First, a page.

According to the report, in 2013, the tech giant was investigated by the Federal Trade Commission, an agency that enforces laws against monopolies and other anticompetitive business practices, but this time the FTC will defer to the DOJ, sources told the Journal.
In that 2013 report, the FTC found that "any negative impact on actual or potential competitors was incidental to that purpose."
"While some of Google's rivals may have lost sales due to an improvement in Google's product, these types of adverse effects on particular competitors from vigorous rivalry are a common byproduct of 'competition on the merits' and the competitive process that the law encourages," the report stated, noting that Google's "primary goal in introducing this content was to quickly answer, and better satisfy, its users' search queries by providing directly relevant information."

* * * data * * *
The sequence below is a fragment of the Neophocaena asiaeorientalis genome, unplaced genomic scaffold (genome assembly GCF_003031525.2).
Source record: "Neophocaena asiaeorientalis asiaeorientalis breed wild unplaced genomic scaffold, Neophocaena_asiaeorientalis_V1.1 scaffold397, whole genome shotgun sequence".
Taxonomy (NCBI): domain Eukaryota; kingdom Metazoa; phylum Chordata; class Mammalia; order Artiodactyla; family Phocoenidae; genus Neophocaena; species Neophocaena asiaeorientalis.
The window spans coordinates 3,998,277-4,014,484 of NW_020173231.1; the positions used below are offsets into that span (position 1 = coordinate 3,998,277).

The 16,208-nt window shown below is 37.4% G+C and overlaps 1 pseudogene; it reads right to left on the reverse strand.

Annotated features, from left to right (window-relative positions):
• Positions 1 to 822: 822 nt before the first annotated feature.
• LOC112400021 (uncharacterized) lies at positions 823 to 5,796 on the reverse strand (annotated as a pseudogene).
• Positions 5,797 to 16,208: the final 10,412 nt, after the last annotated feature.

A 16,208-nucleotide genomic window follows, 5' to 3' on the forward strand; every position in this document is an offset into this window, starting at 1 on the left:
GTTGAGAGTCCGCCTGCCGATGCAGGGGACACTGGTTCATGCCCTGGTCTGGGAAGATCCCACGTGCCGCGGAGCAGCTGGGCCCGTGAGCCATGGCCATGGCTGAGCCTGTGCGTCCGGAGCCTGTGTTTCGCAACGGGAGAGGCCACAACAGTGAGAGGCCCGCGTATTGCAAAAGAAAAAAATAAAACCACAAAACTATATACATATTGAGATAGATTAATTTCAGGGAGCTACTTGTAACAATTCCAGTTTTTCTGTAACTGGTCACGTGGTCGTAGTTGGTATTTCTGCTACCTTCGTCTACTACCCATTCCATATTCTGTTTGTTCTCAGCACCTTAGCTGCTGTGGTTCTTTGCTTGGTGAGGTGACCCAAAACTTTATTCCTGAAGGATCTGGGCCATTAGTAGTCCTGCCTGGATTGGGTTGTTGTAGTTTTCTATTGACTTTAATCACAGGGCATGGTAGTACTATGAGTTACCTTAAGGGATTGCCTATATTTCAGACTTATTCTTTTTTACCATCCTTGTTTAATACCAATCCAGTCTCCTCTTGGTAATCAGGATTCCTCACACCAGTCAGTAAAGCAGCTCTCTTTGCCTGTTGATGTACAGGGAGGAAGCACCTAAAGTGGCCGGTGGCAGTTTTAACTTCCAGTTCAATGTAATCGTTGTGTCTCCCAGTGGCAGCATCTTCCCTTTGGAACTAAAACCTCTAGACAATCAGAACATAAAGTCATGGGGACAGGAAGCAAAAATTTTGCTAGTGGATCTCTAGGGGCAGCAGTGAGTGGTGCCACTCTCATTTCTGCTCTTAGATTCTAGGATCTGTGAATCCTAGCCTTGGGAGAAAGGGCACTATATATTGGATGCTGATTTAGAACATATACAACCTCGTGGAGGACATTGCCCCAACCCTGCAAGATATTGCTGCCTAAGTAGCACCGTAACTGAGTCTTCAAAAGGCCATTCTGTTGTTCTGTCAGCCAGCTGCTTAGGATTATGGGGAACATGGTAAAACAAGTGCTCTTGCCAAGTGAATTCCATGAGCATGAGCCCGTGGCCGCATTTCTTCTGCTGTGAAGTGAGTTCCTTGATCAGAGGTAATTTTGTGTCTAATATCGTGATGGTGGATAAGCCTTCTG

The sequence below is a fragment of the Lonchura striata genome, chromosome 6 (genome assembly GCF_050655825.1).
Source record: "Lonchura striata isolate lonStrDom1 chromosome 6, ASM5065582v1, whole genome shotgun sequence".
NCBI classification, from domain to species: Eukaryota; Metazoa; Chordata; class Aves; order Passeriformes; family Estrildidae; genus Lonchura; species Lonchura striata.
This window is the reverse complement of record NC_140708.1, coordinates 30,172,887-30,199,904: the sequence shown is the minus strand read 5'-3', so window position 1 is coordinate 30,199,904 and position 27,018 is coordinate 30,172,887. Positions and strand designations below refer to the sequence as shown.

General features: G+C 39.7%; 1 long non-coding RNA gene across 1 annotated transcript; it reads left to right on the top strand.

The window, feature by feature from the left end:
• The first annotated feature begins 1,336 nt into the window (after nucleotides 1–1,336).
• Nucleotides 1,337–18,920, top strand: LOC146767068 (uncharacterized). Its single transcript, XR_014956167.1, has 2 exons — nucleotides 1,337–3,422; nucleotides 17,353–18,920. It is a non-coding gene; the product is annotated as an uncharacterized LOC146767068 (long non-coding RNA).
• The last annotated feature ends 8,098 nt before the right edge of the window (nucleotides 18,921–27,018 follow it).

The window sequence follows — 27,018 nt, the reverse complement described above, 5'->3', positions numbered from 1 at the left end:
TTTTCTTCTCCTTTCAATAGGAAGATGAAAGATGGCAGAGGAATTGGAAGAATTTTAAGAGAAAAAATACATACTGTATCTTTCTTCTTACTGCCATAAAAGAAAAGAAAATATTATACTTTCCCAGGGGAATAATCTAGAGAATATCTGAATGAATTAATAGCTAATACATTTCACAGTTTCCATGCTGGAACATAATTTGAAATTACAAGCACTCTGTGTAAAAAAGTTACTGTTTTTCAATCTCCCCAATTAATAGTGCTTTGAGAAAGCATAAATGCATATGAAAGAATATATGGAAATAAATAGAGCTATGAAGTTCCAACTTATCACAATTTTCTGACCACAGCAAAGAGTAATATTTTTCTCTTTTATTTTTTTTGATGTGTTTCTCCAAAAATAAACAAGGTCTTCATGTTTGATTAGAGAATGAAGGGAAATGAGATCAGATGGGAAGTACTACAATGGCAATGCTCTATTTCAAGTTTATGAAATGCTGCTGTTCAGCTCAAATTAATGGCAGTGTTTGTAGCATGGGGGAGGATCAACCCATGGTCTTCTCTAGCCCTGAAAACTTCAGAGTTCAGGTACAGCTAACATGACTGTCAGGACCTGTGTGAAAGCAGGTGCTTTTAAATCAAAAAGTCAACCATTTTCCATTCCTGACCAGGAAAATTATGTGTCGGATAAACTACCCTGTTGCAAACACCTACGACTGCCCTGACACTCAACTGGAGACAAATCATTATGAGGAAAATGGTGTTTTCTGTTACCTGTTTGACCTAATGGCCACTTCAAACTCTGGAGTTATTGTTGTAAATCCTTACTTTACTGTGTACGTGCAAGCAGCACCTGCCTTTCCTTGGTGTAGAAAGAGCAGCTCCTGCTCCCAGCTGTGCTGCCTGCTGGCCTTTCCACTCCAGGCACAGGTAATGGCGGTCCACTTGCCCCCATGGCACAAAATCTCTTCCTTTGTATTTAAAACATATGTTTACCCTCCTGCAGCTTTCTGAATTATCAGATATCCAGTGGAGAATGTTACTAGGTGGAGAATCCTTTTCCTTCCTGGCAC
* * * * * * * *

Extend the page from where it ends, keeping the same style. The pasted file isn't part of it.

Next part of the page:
Washington's not the only government investigating Google's business practices, either. The European Union recently fined the tech giant $5 billion, asserting it used its dominant position in the app market to push Google Search on its competitors, and India's Competition Commission opened an investigation earlier this month on antitrust grounds.
Italy's competition watchdog, the Competition Authority, also opened a probe this month into Google's alleged abuse of its dominant market position.
Google is nominally owned by a holding company called Alphabet, Inc., formed during corporate restructuring in 2015.